- Transition to cloud accounting. Some online accounting solutions have user-friendly reconciliation features built in. This enables a more efficient, accurate and automated bank reconciliation process.
Check out our previous article on Bank Reconciliations: Why it matters for more in-depth analysis.
Mistake No. 3 – No Data Back-Ups
Backing-up data is important! Especially when a company holds information relating to customers, suppliers, tax documents, employees and key financial information.
Whether your company performs its accounting and bookkeeping functions via the traditional approach using paper and hard copies or online through cloud accounting and online accounting solutions, a company must be confident that its data is secure.
Data can be lost or corrupted in many ways. There are natural disasters such as earthquakes, floods or storms, particularly in countries such as the Philippines. Other types of disasters can include malfunctioning of hard disks, laptops or flash drives.
Here are just some ways of ensuring your bookkeeping data is backed up and secure:
- Local data back-ups or ghost systems – use external hard drives in order to store your back-ups. The downside here is that you need to manually and frequently transfer and store the data.
- Free online storages – Store copies of your data through free online products such as Google Sheets and Google Drive. However, file space on free storage systems is limited.
- Cloud accounting solutions – the easiest and most effective way to back-up financial data. CloudCfo uses online accounting solutions such as Xero and Quickbooks Online which enables companies to do all of their accounting and bookkeeping activities online while also ensuring that the data being uploaded remains safe, secure and accessible remotely. Data is usually stored in several servers across different locations and back-ups are performed automatically by the program.
Mistake No. 4 – Inaccurate or Incomplete Tax Filings
Taxation, taxation, taxation – a key consideration in every accounting and bookkeeping process!
In short, companies are required to report their income and expenses to the government or BIR in order to pay the necessary taxes.
There are penalties for companies who fail to submit tax returns or who make errors when submitting their tax returns. Reasons for this might include human error, lack of resources to manage the accounting function or a lack of specialised accountancy knowledge and expertise when it comes to tax laws, regulations and compliance.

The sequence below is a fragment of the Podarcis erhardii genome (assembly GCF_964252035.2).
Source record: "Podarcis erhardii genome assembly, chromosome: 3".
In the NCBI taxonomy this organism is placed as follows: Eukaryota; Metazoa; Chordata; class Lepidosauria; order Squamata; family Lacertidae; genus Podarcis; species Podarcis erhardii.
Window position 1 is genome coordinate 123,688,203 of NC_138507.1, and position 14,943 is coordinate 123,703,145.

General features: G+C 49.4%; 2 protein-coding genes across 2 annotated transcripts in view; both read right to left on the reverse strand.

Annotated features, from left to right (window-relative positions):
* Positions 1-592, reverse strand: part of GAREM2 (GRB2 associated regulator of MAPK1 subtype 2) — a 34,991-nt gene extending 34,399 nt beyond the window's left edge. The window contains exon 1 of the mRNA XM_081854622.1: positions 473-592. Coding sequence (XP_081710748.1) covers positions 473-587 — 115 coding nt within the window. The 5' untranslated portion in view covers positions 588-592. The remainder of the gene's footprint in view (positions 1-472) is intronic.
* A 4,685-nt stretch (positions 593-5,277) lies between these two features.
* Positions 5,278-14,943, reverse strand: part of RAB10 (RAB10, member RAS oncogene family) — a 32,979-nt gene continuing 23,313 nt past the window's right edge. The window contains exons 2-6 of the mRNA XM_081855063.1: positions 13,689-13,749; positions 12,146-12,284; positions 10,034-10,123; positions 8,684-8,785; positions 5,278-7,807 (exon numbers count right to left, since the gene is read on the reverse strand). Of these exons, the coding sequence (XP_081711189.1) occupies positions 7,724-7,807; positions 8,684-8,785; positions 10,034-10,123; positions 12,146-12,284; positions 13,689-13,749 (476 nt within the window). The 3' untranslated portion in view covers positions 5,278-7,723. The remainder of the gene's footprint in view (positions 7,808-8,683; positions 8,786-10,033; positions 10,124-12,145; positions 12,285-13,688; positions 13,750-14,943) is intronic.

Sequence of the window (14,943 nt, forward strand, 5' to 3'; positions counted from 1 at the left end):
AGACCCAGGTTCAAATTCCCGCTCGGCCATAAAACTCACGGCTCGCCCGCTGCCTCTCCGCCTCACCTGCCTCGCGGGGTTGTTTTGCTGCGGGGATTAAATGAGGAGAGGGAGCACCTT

Here are some common tax filing errors:
- “Nil filings” are not submitted. A ‘Nil’ tax filing is the filing of a tax form where there is zero tax payable. Remember – even if no tax is payable, tax forms still need to be filed
- Incomplete or missing attachments on tax forms
- Inconsistent data in tax forms. The data inputted in a tax form must reconcile with other tax forms. For example:
- Sales in quarterly VAT filings vs. Sales in Annual Income tax return
- Payroll in 1601C filings vs. Payroll in Annual income tax return
- Inventory in Annual Inventory list vs. Inventory costs in Annual Income tax return. Check out our recent article on inventory in the retail sector.
So how can companies avoid submitting inaccurate or incomplete tax filings?
- Hire a qualified accounting professional who fully understands all tax regulations. If you don’t wish to directly hire a tax professional, there are many benefits to outsourcing to an accounting and finance service provider in the Philippines
- Follow a trusted tax calendar to ensure you never miss a tax filing. Make sure to check out our Tax Calendar which is updated before the start of every month!
Mistake No. 5 – Inefficient Invoicing System
The invoice process involves issuing an invoice to clients as proof that a sales transaction has occurred. It is always helpful to invoice clients on time so the company can receive payment without delay.
As clients use invoices to match their payments, failing to issue an invoice generally means that the particular payment can’t be processed. This might impact sales or revenue for a particular month, quarter or year!y.
In other words, an efficient and time-conscious invoicing process can significantly improve a company’s cash flow by speeding up the collections process.